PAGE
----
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Actual Reduction to Practice                  

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© 2002, Gallagher & Dawsey Co., LPA
September 2002

This is the second part of a three part series dealing with three important stages in the development of an invention; conception, actual, and constructive, reduction to practice. Last month's article, dealing with conception, may be viewed on our web site; www.invention-protection.com.

Actual reduction to practice is much as the name suggests. It represents the physical construction of an invented object, or a physical carrying out of an actual process in a method invention. An invention is actually reduced to practice when a working prototype of either the object or method has been developed and has been sufficiently tested to demonstrate that it will work for its intended purpose. An invented material is actually reduced to practice when the composition has been produced. An invented process is actually reduced when the steps of the process have been successfully performed. Unless the utility, or usefulness of an invented product is self-evident, a successful reduction to practice must include the establishment of a practical use for the invented material.

Some special types of patents have special rules on actual reduction to practice. In line with the requirement that a material must be produced to be actually reduced to practice, a plant can only be actually reduced to practice when the invented plant is asexually reproduced. A design is actually reduced to practice when it has been made into some structure, and does not exist solely as a drawing.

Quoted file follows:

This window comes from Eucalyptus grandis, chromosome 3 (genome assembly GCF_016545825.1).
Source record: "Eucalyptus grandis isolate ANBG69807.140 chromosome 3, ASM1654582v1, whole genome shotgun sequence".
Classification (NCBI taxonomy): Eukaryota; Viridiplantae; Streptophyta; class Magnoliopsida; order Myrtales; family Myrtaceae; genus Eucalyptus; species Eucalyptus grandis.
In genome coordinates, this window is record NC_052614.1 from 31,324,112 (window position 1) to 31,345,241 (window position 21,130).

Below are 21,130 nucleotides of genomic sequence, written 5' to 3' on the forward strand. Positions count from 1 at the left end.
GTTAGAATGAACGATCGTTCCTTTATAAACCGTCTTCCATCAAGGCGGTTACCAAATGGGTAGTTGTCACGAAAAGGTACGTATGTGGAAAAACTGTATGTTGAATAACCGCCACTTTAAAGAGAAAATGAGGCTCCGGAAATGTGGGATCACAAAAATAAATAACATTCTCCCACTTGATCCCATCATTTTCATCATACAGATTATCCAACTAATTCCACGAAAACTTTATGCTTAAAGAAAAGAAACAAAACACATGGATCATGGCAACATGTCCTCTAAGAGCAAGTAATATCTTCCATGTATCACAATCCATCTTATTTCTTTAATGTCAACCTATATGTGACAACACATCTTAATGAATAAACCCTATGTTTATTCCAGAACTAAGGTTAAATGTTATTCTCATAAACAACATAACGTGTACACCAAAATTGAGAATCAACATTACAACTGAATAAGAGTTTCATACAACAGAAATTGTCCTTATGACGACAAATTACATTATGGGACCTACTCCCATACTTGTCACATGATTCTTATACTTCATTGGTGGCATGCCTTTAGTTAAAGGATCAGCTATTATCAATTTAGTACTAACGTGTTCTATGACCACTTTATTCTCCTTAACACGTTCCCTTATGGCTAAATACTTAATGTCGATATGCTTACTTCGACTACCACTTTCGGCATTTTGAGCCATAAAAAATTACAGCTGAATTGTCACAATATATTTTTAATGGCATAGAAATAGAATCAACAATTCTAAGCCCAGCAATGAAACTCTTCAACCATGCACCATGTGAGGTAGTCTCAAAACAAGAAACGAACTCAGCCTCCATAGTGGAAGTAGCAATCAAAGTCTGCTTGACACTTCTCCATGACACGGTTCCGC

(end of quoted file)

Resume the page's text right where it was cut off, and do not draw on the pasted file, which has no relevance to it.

Determination of a date of actual reduction to practice can be vitally important if an inventor is attempting to establish a date of invention that is earlier than a patent application's filing date. As discussed in our June, 2002 newsletter (available on our web site), an inventor who has been diligent between the period of conception and actual reduction can claim the date of conception as his or her date of invention. This process of looking backwards can make the difference between a successful application and one rejected on the basis of prior art.

One of the most common questions regarding actual reduction to practice stems from the requirements that an invention must be sufficiently tested to demonstrate that it has a workable utility. There are two general ways to look at inventions to aid in this determination. Generally, the simpler and less speculative the invention, and the less that it represents a revolutionary change in technology, the less demonstration of utility is required to satisfy actual reduction to practice. Actual examples include a disposable diaper that was not required to have undergone testing on a baby, and an insulated window whose practical utility was evident from its drawings. Simply expressed, the test is whether one skilled in the art would understand that the invention would work as claimed. Inventions that one skilled in the art could only say "might work," require actual tests to determine practicality. As with so much else in inventing, accurate and complete records of all developments and tests can be critical to determining the date of actual reduction to practice.
 
 
 

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